Tags:Newspaper boxes are back in the news, with a downtown business owner saying this week that he saw city of Asheville workers removing newspaper boxes from a downtown sidewalk late one night, and this morning, some Downtown Commission members questioning the right of newspapers to place their boxes downtown with any legal protection.
At this morning's Downtown Commission meeting, some members asserted that newspaper boxes are a nuisance that may require regulation, and doubted whether their removal without the owners' permission was even a crime.
Boxes for several publications went missing around downtown in the week before Thanksgiving. Some were found late last week in an abandoned parking garage. After those incidents, the city of Asheville denied any involvement or knowledge in the boxes' disappearance.
But Anoop Krishnan, owner of Mela Restaurant, says he saw city of Asheville workers removing newspaper boxes from Lexington Avenue. He said when questioned they claimed that newspapers now had to pay to place their boxes on city sidewalks.
Krishnan contacted Xpress after he read a story about the boxes' disappearance. He said he had finished work on Nov. 19 or 20 around 11 p.m. when saw a truck with the city of Asheville logo and a blinking caution light. "There was a trailer in the back, with all these newspaper boxes bungee-corded down."
He saw two people, a man and woman, removing boxes in front of Downtown Books and News. Krishnan thought it was odd to see city workers on the street that late, and asked them what they were doing.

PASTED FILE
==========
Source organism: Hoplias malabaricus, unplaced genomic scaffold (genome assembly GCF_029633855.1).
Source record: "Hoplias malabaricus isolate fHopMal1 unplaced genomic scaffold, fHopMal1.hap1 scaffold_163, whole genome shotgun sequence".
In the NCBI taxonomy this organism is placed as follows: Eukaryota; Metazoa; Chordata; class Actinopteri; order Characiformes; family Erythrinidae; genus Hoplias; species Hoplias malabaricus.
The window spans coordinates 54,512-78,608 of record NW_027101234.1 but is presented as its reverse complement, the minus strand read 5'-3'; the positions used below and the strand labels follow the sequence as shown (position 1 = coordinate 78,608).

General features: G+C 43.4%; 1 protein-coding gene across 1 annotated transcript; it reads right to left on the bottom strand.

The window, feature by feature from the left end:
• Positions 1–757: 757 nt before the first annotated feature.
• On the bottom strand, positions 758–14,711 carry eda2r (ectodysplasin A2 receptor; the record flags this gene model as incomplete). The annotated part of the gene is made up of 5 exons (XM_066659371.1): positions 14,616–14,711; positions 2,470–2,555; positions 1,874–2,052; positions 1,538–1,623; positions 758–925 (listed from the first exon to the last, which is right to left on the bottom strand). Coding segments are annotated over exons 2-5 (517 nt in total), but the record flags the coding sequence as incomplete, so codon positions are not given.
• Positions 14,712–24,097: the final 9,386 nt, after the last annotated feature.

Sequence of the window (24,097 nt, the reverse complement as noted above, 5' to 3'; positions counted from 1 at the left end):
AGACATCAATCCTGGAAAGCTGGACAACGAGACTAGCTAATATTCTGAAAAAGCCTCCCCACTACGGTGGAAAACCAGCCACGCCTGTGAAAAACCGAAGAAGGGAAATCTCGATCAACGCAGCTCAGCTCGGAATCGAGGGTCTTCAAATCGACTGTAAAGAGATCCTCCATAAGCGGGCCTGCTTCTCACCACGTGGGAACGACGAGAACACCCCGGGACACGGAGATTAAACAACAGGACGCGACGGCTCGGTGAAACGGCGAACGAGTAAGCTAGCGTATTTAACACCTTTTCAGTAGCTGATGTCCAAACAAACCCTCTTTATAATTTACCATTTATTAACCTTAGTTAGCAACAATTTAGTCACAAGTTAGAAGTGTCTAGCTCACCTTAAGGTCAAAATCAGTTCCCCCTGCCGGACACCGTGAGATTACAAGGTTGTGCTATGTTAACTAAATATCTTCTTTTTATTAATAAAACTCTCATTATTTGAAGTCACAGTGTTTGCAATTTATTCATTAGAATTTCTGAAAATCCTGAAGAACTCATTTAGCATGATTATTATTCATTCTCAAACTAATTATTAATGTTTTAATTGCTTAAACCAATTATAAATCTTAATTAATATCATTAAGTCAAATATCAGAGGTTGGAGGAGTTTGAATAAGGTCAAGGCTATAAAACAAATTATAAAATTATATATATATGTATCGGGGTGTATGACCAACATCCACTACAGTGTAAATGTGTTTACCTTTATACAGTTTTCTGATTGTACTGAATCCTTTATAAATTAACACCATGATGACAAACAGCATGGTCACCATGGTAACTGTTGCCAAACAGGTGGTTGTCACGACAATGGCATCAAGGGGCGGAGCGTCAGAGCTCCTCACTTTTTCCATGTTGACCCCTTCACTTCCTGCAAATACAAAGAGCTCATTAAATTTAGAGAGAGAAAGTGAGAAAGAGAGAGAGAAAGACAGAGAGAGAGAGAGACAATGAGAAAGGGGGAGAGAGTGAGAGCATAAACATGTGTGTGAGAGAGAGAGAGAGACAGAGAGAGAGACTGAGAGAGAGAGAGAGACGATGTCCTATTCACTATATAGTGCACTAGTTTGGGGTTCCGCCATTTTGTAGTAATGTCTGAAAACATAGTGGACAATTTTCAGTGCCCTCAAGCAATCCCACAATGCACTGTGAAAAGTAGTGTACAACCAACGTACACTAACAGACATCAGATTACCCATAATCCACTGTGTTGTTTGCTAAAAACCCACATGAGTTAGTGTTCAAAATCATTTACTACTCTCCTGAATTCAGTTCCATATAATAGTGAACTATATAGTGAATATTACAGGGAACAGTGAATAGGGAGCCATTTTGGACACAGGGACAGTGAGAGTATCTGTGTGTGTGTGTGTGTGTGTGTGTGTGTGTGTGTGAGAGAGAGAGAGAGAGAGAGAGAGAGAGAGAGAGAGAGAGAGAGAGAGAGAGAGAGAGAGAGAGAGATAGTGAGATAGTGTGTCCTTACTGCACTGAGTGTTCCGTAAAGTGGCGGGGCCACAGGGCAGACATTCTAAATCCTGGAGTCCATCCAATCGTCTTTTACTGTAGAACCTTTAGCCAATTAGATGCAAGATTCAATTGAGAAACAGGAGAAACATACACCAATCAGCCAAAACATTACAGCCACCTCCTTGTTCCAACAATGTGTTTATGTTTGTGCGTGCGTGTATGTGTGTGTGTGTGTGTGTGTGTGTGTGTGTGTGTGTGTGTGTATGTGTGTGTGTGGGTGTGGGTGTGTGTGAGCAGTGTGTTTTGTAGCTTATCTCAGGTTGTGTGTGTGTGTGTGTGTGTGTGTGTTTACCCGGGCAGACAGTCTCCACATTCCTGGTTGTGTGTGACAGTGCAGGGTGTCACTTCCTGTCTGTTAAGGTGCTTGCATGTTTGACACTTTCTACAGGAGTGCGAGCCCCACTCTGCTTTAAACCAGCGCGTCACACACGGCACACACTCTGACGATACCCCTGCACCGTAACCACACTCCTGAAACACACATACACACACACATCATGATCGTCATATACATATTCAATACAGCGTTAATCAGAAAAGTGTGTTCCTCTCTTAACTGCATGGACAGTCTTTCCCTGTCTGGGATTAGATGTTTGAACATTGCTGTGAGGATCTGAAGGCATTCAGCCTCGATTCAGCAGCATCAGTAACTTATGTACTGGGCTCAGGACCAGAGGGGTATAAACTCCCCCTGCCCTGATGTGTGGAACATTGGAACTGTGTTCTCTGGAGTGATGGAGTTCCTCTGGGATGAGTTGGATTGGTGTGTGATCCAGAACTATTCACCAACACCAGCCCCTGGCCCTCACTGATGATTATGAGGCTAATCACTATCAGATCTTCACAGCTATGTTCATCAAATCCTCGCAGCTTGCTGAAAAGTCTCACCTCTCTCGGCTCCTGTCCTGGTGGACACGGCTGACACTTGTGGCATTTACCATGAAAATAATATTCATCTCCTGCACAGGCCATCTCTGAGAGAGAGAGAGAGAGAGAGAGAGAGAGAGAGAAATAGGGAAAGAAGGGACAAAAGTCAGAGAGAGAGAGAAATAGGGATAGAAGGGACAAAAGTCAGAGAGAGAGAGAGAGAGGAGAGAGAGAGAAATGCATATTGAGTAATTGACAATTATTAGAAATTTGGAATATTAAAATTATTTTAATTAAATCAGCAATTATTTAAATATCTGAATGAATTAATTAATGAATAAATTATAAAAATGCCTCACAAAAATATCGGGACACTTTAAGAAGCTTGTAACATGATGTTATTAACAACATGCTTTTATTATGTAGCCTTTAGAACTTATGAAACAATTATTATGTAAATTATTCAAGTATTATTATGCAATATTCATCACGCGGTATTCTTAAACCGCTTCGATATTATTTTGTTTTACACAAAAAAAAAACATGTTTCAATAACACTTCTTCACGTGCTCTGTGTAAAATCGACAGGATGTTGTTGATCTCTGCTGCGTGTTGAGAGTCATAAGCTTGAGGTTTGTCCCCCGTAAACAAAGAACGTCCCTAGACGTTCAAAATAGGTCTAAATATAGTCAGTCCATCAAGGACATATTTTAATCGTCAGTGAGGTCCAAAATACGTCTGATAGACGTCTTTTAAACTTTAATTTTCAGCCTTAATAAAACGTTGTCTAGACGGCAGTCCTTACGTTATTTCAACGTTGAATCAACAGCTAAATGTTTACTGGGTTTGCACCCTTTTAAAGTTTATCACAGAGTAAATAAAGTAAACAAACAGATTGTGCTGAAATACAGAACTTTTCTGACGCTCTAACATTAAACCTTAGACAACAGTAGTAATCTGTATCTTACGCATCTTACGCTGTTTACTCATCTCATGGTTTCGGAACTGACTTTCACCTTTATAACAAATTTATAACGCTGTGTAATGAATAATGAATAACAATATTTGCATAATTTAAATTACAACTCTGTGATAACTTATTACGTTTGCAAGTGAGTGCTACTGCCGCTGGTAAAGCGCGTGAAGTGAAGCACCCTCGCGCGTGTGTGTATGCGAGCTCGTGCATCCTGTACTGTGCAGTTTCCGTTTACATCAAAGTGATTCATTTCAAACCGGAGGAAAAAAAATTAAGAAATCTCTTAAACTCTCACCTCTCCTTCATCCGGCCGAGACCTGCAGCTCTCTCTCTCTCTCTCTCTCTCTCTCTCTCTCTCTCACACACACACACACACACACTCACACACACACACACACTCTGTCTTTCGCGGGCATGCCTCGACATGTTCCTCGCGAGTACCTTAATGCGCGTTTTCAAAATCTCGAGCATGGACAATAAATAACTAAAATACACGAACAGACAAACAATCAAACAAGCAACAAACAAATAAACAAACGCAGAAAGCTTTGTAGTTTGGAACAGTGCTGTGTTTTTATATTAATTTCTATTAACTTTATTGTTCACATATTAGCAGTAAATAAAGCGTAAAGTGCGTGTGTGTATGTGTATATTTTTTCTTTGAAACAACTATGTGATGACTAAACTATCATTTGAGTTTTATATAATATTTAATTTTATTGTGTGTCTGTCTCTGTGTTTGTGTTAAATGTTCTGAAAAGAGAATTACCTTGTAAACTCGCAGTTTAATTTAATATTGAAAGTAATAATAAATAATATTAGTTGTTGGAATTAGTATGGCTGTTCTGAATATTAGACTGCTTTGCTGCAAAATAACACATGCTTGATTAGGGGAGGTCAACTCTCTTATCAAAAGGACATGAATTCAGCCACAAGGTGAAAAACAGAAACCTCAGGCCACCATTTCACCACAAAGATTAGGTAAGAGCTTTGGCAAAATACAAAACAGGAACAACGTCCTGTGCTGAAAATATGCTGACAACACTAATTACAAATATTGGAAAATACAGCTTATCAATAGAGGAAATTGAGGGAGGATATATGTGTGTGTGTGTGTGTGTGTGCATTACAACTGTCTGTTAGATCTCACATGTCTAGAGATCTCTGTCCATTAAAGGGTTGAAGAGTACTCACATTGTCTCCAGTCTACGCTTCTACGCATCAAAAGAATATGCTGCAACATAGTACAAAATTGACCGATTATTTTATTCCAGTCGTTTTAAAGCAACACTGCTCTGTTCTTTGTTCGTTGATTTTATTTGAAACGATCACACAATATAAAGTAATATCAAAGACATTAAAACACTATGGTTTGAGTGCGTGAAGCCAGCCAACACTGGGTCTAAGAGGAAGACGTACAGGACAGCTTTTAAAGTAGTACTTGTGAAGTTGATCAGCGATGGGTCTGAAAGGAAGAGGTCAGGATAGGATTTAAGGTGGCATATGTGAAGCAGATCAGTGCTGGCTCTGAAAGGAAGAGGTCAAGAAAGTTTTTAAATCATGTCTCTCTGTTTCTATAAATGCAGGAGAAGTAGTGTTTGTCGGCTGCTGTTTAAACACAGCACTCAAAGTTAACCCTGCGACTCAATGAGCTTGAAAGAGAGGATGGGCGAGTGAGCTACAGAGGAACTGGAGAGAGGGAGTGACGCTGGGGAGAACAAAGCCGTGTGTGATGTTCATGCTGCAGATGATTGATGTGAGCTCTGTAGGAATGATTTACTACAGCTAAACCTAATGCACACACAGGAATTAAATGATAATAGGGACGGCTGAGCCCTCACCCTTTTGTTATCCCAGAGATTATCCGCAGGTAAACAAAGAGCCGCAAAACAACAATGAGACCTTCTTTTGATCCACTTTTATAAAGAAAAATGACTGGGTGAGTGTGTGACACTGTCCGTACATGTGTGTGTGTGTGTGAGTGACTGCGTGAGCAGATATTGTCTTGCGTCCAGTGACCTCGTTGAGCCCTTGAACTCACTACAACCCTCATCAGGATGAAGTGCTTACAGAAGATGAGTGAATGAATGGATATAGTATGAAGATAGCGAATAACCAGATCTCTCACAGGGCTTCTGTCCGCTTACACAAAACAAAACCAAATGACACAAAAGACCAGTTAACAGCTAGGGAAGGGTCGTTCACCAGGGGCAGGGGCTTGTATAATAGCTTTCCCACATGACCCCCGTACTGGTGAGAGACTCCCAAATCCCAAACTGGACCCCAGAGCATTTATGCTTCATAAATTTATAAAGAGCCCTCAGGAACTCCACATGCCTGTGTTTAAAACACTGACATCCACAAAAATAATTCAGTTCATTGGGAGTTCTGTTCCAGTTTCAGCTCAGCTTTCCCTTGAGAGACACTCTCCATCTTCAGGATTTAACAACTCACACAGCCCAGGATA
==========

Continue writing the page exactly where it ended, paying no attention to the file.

"They had a list of print publications that they were removing and I asked them why," Krishnan says. "The guy said it's not free anymore, that you have to pay for it. 'If you don't pay, you don't get space.' I laughed, because I thought they were joking."
"They were busy doing it as fast as they could: jumping out, grabbing boxes, putting them back and strapping them down," he adds. "I thought it was kind of weird."
Xpress has made a records request into the activities of city Public Works staff during the time in question and for all emails over the last few months pertaining to newspaper boxes. And according to city spokesperson Dawa Hitch, the City Manager's office is inquiring into the situation.
At the Asheville Downtown Commission meeting this morning, newspaper boxes were on its agenda again. Some commission members have spoken in support of regulating boxes in the downtown area, asserting that the boxes and the graffiti and clutter that sometimes accrues around them can pose a nuisance and a hazard. However, several U.S. Supreme Court rulings sharply curtail the ability of governments to restrict the placement of newspaper boxes and to date City Council has not attempted to pass any ordinances regulating them.
Adrian Vassallo, a member of the commission and president of the Asheville Downtown Association, said that many merchants consider the newspaper boxes a major problem and don't see why they have to pay to put a sandwich board out, while newspapers get to use sidewalks for free.
"One of the top issues that was identified in the Chamber [of Commerce's] business walk survey was cleanliness," Vassallo said. "Where there are large clusters of these boxes, there is a significant trash issue around those. They're unsightly, they're tagged, there's trash accumulating behind them.... How is it fair for a merchant to keep their sidewalk clean when someone can plop a box in front of their business without permission and without a permit."